I'm sure this is known but why isn't it being pushed more by the media/politicos?

The greatest costs in off shoring decisions are labor and transportation costs.

The labor costs are being taken care off by the steady devaluation of the USD/ appreciation of the Yuan. The high oil price is further compressing incentives to offshore due to higher transportation costs.

Of course US consumers are suffering as a result of the high oil prices but the more optimal situation is better job growth with high oil prices than worse job growth with lower oil prices. Whether the price of oil is $50 or $100 makes no difference when people don't have jobs. At least the above is the way that the politicos/feds see it imo.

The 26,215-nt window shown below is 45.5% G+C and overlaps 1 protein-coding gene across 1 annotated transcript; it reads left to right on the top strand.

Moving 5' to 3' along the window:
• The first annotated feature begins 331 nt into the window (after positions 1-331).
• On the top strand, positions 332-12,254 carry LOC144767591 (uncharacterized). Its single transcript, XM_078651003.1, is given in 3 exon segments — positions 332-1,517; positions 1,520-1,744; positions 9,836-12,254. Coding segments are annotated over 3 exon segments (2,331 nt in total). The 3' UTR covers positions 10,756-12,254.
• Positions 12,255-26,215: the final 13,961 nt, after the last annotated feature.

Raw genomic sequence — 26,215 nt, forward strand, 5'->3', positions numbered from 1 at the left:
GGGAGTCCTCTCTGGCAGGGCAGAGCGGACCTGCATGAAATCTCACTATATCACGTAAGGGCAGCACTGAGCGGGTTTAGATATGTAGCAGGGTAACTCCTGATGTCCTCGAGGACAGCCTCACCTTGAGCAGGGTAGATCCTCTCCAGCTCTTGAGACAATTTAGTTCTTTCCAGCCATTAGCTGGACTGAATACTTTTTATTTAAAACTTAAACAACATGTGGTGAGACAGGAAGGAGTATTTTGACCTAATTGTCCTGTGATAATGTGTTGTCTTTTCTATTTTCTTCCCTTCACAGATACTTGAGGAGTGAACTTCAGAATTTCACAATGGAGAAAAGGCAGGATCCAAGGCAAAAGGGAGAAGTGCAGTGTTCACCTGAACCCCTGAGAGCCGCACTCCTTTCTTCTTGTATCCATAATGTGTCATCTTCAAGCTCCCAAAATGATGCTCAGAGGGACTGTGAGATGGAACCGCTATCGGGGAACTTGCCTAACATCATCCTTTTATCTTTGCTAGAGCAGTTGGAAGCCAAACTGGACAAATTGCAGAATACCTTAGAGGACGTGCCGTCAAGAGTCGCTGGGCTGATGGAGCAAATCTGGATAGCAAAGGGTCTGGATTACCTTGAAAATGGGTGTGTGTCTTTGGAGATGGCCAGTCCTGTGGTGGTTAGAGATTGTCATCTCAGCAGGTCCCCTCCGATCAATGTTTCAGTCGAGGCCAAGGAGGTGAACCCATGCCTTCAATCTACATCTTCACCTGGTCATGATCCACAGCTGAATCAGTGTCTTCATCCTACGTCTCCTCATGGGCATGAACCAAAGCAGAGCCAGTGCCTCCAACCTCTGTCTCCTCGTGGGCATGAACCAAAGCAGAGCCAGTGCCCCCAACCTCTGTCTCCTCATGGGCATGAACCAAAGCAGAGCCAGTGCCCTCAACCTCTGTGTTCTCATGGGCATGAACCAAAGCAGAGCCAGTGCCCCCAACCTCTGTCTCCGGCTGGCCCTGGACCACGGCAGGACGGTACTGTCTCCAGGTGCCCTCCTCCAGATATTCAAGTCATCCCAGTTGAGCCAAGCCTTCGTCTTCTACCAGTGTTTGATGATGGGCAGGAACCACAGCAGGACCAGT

You have no idea what you're talking about ... absolutely incoherent nonsense.

Higher energy costs negatively affect every sector of the economy, across the board, with the exception of the petroleum industry. Your theory of a crashing dollar and higher transportation costs leading to a return of manufacturing is absurd. A heck of a lot of off shoring results in huge savings in labor costs which account for roughly 25% of ALL manufacturing costs. Furthermore, many transnationals have opened manufacturing facilities in the countries that they intend to sell those products ... so they net two benefits ... cheaper labor and lower transportation costs.

So how on God's green earth do you come up with an idea that INCREASED TRANSPORTATION COSTS coupled with increased labor would encourage a return of that manufacturing here in the US?